Service Personnel Injuries

Defence written question – answered on 2nd February 2007.

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Photo of Mark Harper Mark Harper Shadow Minister (Defence)

To ask the Secretary of State for Defence how many personnel injured in (a) Iraq and (b) Afghanistan have (i) lost both legs and both arms, (ii) lost both legs at or above the knee, (iii) lost both legs below the knee, (iv) lost one leg at or above the knee, (v) lost one leg below the knee, (vi) lost both arms at or above the elbow, (vii) lost both arms below the elbow, (viii) lost one arm at or above the elbow, (ix) lost one arm below the elbow, (x) received deep second degree or third degree burns to more than 70 per cent. of the body, (xi) been blinded in both eyes and (xii) been made deaf.

Photo of Adam Ingram Adam Ingram Minister of State (Armed Forces), Ministry of Defence

holding answer 22 January 2007

Information on casualties sustained in Iraq and Afghanistan is recorded in terms of clinical severity, so as to aid medical staff in providing the appropriate levels of care at each stage of treatment and in planning for future operations. Casualties are recorded as Very Seriously Injured (VSI), Seriously Injured (SI) or Un-Listed (UL).

Information on the number of military personnel who have lost limbs due to combat, have received serious burns, or had sensory deprivation is not recorded. To find this number would require the examination of the individual medical records of each patient who has been classified as VSI or SI in Iraq and Afghanistan. These records can only be viewed for non-clinical reasons with the express consent of the individual concerned, to protect patient confidentiality.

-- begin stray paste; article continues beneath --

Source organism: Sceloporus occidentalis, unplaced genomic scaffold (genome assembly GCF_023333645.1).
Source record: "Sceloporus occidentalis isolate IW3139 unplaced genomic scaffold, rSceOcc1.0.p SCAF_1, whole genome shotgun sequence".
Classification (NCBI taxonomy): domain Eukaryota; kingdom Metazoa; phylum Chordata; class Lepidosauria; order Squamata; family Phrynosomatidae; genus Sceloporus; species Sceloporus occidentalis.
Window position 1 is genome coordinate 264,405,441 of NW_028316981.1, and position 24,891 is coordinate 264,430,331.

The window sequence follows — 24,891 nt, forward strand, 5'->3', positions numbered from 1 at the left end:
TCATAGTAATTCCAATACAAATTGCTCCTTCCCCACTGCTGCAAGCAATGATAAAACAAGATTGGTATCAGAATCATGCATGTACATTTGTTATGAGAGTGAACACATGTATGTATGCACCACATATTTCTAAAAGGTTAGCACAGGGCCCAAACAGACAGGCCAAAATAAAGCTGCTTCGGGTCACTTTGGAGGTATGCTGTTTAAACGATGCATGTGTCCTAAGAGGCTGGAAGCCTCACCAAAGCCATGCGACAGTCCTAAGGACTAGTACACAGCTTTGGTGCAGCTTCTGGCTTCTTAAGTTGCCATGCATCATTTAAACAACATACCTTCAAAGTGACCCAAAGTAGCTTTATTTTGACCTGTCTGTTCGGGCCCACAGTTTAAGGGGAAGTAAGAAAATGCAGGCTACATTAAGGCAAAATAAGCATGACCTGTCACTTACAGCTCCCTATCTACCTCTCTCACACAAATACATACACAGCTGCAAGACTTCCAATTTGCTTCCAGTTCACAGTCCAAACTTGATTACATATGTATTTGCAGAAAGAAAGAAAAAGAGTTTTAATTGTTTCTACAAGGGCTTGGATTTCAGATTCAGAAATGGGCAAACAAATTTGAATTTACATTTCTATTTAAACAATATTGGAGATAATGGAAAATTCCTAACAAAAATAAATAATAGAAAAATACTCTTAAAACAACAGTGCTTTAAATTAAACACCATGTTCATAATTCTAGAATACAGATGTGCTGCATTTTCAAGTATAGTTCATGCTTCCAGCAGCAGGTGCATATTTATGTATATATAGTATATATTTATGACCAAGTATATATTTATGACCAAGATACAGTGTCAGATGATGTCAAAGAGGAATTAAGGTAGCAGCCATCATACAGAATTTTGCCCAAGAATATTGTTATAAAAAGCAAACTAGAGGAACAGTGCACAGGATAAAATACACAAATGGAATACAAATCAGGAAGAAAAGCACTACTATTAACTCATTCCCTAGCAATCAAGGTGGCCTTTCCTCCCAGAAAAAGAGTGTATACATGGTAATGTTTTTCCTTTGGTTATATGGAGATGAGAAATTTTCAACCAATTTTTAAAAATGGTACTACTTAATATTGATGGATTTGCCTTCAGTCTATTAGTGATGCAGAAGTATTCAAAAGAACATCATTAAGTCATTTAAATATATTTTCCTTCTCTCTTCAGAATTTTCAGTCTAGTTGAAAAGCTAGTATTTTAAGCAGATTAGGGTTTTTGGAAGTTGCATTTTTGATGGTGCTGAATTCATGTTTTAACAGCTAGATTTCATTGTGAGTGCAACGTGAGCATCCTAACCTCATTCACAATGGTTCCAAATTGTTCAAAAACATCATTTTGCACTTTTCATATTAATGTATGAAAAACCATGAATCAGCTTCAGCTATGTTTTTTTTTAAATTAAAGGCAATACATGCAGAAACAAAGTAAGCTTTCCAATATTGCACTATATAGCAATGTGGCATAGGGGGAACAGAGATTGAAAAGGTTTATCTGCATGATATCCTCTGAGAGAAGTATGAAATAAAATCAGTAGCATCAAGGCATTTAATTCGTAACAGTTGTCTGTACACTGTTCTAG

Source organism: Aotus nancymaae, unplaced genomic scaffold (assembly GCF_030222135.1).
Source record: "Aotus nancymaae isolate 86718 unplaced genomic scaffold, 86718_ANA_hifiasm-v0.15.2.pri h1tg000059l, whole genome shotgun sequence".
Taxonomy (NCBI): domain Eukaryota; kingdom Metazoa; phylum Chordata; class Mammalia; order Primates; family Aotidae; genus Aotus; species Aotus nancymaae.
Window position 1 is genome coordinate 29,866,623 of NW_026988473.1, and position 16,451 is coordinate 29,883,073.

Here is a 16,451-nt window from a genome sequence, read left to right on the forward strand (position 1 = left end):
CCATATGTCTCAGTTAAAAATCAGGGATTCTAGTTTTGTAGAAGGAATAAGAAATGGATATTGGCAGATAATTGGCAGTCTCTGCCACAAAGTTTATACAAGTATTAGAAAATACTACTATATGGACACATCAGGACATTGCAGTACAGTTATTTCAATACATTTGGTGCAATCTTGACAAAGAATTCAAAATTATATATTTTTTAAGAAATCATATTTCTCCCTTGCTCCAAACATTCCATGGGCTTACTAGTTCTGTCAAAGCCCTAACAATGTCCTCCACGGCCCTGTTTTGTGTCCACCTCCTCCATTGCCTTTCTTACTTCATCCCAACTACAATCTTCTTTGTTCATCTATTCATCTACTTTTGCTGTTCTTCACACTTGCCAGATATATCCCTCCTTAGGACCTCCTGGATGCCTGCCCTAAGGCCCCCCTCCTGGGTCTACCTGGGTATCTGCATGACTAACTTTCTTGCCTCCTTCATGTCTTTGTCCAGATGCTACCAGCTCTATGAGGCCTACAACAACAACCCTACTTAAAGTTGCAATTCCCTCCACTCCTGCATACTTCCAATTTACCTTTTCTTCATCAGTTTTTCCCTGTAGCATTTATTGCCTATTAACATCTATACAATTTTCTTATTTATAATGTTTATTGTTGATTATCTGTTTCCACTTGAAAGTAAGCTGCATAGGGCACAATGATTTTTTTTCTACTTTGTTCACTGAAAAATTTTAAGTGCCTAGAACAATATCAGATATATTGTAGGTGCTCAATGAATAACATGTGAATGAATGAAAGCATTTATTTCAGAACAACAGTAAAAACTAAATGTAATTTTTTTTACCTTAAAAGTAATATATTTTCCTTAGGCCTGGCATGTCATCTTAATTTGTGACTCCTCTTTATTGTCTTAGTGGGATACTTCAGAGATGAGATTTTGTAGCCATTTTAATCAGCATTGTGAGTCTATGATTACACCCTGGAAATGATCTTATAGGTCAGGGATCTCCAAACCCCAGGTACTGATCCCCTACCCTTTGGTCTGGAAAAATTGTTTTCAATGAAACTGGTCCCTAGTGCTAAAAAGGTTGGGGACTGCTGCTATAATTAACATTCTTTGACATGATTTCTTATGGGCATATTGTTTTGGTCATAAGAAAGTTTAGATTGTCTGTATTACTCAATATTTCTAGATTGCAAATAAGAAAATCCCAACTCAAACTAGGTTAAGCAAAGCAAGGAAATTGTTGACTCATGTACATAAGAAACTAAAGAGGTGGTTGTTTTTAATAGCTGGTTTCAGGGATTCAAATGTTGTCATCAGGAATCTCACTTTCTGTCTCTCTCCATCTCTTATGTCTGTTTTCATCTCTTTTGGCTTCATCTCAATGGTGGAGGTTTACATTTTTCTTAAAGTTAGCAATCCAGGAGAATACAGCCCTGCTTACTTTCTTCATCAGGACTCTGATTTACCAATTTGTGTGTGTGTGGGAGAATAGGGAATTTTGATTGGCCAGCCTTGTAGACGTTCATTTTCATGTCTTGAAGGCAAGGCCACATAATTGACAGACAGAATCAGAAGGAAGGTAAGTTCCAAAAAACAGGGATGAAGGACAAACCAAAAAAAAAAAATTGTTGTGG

The Ministry of Defence publishes data on battle and non-battle casualties that have resulted from our operations in Iraq from March 2003 and Afghanistan since January 2006. The best centrally available casualty statistics can be found on the Ministry of Defence website at:

http://www.mod.uk/DefenceInternet/FactSheets/Operations Factsheets

Between March 2003 and 31 December 2005, 40 UK military and civilian personnel were categorised by the Notification of Casualty (NOTICAS) system as VSI from all causes and 70 personnel have been categorised as SI from all causes in Iraq. These figures will include those who lost limbs due to combat, but also include other VSIs and Sis sustained as a result of combat and non-combat injuries.

Between 1 January 2006 and 31 December 2006, 11 UK personnel were categorised as VSI and 19 as SI from all causes excluding disease. As aforementioned, these figures will include those who lost limbs due to combat, but also include other VSI and SIs from combat and non-combat causes.

Between 1 January 2006 and 31 December 2006, 17 UK personnel were categorised as VSI and 13 as SI from all causes excluding disease. As aforementioned, these figures will include those who lost limbs due to combat, but also include other VSI and SIs from combat and non-combat causes.

Those classified as VSI have sustained illness or injury of such severity that life or reason is imminently endangered. SI covers those who's condition is of such severity that there is cause for immediate concern, but there is no imminent danger to life or reason.

It is likely that those who received deep second or third degree burns to 70 per cent. of the body would be included in either the VSI or SI figures, but this would depend on the severity of their injury. It is not possible to say whether all those blinded in both eyes or made deaf would be included.

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Annotations

Bill Burrows
Posted on 5 Feb 2007 1:50 pm (Report this annotation)

Ingram is typical of this government of spin and deceit. VSI's, SWi's in action, not in action, WHY NOT JUST TELL THE TRUTH. Remember when the War Criminals were questioned after WWII. The guilty ones then said, I only kept the records, I only locked the doors. Ingram beats them hands down, he keeps records and hides them. He belongs in the dock at The Hague with Blair and the others who voted for the illegal war.